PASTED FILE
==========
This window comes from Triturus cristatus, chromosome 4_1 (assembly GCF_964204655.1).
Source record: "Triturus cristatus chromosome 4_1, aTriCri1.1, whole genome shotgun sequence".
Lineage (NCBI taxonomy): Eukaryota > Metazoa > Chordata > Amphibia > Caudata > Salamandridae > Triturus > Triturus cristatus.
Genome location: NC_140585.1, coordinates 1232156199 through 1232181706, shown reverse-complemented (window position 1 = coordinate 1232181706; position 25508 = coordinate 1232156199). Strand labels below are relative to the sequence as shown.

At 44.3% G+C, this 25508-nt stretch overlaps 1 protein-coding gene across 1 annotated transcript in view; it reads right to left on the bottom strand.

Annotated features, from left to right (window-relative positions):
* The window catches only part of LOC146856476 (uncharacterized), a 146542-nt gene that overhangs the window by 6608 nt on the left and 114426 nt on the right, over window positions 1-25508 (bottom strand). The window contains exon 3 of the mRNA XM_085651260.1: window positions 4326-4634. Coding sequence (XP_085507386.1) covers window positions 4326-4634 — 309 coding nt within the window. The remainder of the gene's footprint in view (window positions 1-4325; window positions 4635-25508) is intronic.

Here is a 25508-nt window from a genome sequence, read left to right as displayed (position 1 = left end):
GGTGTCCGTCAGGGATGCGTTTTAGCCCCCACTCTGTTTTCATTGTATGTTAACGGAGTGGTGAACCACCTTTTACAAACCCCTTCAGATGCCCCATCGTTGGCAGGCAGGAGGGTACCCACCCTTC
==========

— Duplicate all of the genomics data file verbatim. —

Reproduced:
This window comes from Triturus cristatus, chromosome 4_1 (assembly GCF_964204655.1).
Source record: "Triturus cristatus chromosome 4_1, aTriCri1.1, whole genome shotgun sequence".
Lineage (NCBI taxonomy): Eukaryota > Metazoa > Chordata > Amphibia > Caudata > Salamandridae > Triturus > Triturus cristatus.
Genome location: NC_140585.1, coordinates 1232156199 through 1232181706, shown reverse-complemented (window position 1 = coordinate 1232181706; position 25508 = coordinate 1232156199). Strand labels below are relative to the sequence as shown.

At 44.3% G+C, this 25508-nt stretch overlaps 1 protein-coding gene across 1 annotated transcript in view; it reads right to left on the bottom strand.

Annotated features, from left to right (window-relative positions):
* The window catches only part of LOC146856476 (uncharacterized), a 146542-nt gene that overhangs the window by 6608 nt on the left and 114426 nt on the right, over window positions 1-25508 (bottom strand). The window contains exon 3 of the mRNA XM_085651260.1: window positions 4326-4634. Coding sequence (XP_085507386.1) covers window positions 4326-4634 — 309 coding nt within the window. The remainder of the gene's footprint in view (window positions 1-4325; window positions 4635-25508) is intronic.

Here is a 25508-nt window from a genome sequence, read left to right as displayed (position 1 = left end):
GGTGTCCGTCAGGGATGCGTTTTAGCCCCCACTCTGTTTTCATTGTATGTTAACGGAGTGGTGAACCACCTTTTACAAACCCCTTCAGATGCCCCATCGTTGGCAGGCAGGAGGGTACCCACCCTTC